|Commonwealth of Australia Federal Capital Competition - Griffin winning entry|
"I have planned a city not like any other city in the world. I have planned an ideal city - a city that meets my ideal of the city of the future." - Walter Burley Griffin
|View from Summit of Mt Ainslie by Marion Mahony Griffin, 1911|
"The morning and evening lights at Canberra are wonderful. The shadows of the clouds and the mists as they cross the mountains are very beautiful indeed."
|City and Environs - the Griffin plan for Canberra, 1911|
Marion Griffin was one of the first licensed female architects in the world and is considered an original member of the Prairie School (of whom Frank Lloyd Wright is the most famous proponent). She and Walter were also greatly influenced by the City Beautiful and Garden City movements. Lacking the cultural history, artefacts and monuments of Old World capitals, the Griffins’ Canberra showcased nature instead. They incorporated the local topography into their triangular design, using the feature hill - Kurrajong Hill (now called Capital Hill) - as a natural apex.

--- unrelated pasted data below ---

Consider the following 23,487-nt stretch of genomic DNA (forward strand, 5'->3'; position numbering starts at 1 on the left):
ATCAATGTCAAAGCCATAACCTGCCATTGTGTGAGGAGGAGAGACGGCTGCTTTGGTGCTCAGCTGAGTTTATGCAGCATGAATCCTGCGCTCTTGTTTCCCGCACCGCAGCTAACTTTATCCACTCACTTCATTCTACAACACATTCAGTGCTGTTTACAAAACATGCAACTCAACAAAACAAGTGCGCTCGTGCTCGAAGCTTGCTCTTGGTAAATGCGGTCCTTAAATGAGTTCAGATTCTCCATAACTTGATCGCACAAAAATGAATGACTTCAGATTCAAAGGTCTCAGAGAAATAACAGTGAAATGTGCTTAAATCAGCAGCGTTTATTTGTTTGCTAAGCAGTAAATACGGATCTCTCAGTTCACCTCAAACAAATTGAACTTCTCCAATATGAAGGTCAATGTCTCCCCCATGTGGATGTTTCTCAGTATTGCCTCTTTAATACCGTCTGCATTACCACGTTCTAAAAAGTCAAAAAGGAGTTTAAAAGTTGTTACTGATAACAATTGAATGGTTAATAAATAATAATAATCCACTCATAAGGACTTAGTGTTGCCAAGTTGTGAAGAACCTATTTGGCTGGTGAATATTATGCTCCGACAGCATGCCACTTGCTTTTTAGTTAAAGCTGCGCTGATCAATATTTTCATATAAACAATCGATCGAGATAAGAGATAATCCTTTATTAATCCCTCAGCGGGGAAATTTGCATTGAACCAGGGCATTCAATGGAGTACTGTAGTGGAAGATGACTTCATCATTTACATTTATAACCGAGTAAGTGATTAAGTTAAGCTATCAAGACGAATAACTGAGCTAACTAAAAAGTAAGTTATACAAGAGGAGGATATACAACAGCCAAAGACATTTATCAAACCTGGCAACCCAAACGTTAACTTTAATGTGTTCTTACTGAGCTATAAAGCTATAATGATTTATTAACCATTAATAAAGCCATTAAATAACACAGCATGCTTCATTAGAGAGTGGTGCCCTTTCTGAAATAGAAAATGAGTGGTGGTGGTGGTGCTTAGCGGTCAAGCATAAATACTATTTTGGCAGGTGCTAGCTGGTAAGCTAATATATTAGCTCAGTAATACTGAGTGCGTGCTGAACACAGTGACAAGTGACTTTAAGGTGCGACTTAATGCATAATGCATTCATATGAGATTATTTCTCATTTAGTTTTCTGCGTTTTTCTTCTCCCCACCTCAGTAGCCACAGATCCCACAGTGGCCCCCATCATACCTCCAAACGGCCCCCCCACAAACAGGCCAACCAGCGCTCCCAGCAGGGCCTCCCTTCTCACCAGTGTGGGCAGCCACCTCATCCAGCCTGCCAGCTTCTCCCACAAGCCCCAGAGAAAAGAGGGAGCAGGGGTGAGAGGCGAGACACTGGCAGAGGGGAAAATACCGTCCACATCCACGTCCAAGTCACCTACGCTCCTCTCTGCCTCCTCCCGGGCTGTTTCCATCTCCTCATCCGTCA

"I think in a new country like Australia, a beautiful architectural type adapted to the needs of the climate, and harmonising with the topography can be evolved. I believe in architecture that is the logical outgrowth of the environment." - Walter Burley GriffinThe Griffins complemented their landscape design with an architectural scheme for the city. Although they worked on the design together, and Marion provided all the artwork, the competition entry featured only Walter's name. Walter negotiated a three-year contract with the Australian government to remain in Australia and oversee the implementation of the plan. He felt, however, that it was compromised and he struggled with political and bureaucratic obstacles. With the outbreak of World War I in 1914, Griffin was under pressure to reduce the scope and scale of the plans due to the Government diverting funds towards the war effort.
|Vision of Parliament House by Marion Mahony Griffin|
There was clearly a lot of rancour and Walter Burley Griffin resigned from the Canberra design project in December 1920. Many parts of his basic design were changed, and none of the buildings he designed for the capital were ever built.